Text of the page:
Knitting garments usually involves shaping and that means you will need to increase or decrease stitches. In hand knitting is easy to increase and decrease stitches across the row but in machine knitting it is really only possible at the ends of the row.
If you need to increase multiple stitches then this is basically casting on and you can cast on stitches at the carriage edge using whatever cast-on method you prefer i.e. e-wrap, latch tool.
Most of the time you will be increasing one stitch at a time. Often your pattern may direct you to increase one stitch at both ends of the same row or by increasing one stitch at the start of the next two rows, for example when making a sleeve. If you need to increase by more than one stitch then you would do this by casting on at the start of a row.
This post will explain how to do a simple increase and a fashioned increase. The photograph above shows the fashioned increase on the left (gives a nice straight knitted edge) and the simple increase on the right. The fashioned increase can upset a pattern so is more usually done with simple stocking stitch raglan jumpers to give a nice effect.
This is a very quick and easy method that tends to be my usual way of increasing.
Just pull the first empty needle at the side of your knitting into hold. You can do this at both ends of your knitting if required. Then knit the row as normal. That is it! It works whether you are doing stocking stitch or patterns.
You will then just put new needles into hold every on every row that your pattern says increase. The weights will need to be moved as your knitting gets wider.
Normally you would increase at both ends for a sleeve or when doing armholes in a body, but for necklines you would only do this at the neck edge. If a pattern says increase at both ends of row every 2nd row, then you could just increase at the start of every row if this is easier for you.
The above method is quick and easy with the increases on the edge of knitting. This method does not give the straightest of edges though. If you need a straighter edge to sew, or just to look nicer, you may wish to use a fashioned increase. A fashioned (or sometimes called fully-fashioned) increase takes longer to do but gives a nicer finish.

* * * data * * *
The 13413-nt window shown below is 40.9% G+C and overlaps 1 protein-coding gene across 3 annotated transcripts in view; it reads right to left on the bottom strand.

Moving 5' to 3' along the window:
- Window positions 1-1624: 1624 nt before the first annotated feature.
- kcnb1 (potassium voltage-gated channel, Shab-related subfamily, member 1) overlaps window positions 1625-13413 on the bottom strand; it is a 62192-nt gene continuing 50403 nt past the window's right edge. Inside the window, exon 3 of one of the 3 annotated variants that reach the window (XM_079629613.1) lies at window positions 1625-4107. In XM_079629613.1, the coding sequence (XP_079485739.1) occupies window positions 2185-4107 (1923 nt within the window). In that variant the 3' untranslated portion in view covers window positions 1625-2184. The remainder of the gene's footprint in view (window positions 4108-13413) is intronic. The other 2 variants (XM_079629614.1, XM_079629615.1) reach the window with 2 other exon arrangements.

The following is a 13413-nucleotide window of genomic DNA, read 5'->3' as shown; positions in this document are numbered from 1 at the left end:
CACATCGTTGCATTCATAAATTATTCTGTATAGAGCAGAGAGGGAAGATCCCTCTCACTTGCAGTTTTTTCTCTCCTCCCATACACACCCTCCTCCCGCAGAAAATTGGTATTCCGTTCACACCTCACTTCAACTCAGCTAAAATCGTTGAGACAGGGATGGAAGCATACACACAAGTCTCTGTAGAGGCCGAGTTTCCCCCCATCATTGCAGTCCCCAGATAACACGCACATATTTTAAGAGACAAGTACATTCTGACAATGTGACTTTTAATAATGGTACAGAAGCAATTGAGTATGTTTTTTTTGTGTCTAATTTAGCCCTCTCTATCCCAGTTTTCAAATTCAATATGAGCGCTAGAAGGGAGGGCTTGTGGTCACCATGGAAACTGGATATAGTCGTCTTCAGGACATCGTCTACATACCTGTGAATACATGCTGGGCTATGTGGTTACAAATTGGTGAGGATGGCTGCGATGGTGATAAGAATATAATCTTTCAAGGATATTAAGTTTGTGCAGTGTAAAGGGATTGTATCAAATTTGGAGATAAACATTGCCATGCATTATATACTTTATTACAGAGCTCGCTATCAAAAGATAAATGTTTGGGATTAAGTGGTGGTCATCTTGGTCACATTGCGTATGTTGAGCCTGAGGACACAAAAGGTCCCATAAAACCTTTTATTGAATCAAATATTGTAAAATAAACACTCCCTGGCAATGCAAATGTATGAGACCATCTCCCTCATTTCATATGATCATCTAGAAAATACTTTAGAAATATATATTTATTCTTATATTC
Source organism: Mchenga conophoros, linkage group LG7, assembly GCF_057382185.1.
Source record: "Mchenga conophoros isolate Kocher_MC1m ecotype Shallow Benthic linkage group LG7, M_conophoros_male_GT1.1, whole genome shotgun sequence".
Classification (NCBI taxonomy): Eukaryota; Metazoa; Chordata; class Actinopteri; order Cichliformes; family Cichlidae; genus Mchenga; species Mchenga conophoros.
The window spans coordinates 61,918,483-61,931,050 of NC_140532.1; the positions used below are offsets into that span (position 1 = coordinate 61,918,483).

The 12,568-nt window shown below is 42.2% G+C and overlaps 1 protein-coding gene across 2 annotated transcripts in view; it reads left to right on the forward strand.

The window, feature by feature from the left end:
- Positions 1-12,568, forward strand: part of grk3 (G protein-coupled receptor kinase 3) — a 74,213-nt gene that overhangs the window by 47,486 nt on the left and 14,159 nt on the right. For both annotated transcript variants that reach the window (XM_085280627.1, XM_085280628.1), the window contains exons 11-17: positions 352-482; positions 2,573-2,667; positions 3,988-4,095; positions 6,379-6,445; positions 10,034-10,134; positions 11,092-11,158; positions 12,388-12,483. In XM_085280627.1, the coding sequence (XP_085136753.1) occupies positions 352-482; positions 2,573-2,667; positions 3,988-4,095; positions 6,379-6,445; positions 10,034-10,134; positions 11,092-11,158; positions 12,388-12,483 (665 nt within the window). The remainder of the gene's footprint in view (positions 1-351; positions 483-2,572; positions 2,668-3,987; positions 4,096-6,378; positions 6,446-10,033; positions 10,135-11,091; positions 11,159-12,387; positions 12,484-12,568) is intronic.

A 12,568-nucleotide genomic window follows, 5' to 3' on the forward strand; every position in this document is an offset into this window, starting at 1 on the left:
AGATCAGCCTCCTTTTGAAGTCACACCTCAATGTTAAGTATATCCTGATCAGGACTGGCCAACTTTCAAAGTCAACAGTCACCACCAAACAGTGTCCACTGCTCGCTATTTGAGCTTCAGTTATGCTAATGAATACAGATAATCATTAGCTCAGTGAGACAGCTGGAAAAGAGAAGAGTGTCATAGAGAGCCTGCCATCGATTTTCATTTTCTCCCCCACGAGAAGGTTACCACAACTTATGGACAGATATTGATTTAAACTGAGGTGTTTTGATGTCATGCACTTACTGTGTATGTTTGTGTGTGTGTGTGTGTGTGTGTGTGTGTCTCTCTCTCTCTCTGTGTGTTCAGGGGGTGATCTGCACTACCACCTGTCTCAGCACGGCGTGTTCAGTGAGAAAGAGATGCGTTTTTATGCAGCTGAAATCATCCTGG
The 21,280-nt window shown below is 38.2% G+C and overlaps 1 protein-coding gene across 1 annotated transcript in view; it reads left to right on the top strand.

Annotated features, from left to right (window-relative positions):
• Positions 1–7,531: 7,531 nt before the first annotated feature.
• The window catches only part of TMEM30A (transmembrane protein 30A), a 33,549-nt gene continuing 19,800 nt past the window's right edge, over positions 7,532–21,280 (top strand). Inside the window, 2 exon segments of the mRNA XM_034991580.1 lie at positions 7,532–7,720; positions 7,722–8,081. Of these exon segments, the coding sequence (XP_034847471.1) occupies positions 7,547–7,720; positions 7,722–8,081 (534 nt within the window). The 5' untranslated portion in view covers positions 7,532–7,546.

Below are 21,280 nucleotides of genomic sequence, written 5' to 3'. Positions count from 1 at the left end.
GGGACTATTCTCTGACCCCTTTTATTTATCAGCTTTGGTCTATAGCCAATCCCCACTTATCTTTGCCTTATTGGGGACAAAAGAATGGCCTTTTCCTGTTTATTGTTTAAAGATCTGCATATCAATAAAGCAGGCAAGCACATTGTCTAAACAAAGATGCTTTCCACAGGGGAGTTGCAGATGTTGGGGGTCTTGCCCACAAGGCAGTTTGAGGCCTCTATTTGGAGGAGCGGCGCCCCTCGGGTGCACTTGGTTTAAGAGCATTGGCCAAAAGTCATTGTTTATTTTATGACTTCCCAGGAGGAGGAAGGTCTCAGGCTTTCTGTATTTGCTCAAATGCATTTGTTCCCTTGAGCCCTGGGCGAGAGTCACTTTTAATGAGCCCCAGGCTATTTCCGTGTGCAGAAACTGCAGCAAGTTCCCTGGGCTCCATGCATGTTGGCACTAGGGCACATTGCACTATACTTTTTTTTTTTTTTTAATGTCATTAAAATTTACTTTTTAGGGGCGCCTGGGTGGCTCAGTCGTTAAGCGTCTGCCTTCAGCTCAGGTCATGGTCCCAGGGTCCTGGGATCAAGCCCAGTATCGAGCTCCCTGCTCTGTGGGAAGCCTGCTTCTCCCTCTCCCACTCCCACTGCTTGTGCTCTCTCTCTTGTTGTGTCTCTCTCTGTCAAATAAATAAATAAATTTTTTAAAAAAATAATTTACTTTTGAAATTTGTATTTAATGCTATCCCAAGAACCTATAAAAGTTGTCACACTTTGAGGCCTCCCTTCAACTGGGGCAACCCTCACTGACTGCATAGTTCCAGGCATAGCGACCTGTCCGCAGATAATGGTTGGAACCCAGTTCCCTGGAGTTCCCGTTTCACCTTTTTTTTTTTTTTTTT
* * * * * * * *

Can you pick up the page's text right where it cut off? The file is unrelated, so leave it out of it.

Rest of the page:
You use can use a one, two, three of multi-pronged tool to do the fashions. A simple one pronged tool will create one straight column, a two-pronged tool creates two straight columns etc. If you are creating a sleeve edge a simple one column edge would be enough to help you sew the edges together.
In this example, I will show you how to create a two column fashioned increase on the right side of your knitting, using a two-pronged tool. (a one column is created using a one-pronged tool, three column with three pronged tool and more columns using a seven-pronged tool).
Transfer and Move End Stitches
First transfer the two edge stitches onto your two-pronged tool.
Then move the stitches one needle to the right leaving one needle without a stitch creating a gap.
Using a one-pronged tool, pick up the heel of the stitch left of the gap and then place on the needle in the gap.
You have now increased by one stitch. Now you would just knit the row as required by your pattern.
Increasing on the Left Side
It is likely that you may need to do this at the left side of the knitting if your pattern requires you to increase at this end of the row (for example, when knitting the arms of the sleeves you would increase at both ends of each row).
To increase at the left, you just do the mirror reverse, i.e. you would move the two stitches one needle to the left and then pick up the heel from the stitch at the right of the gap.
I tend to do the quick easy non-fashioned increase when doing sleeves and patterned garments. However, if doing a plain raglan sleeve garment I will do fashioned decreases for the tops of sleeves and the armholes. The next post shows you how to do this.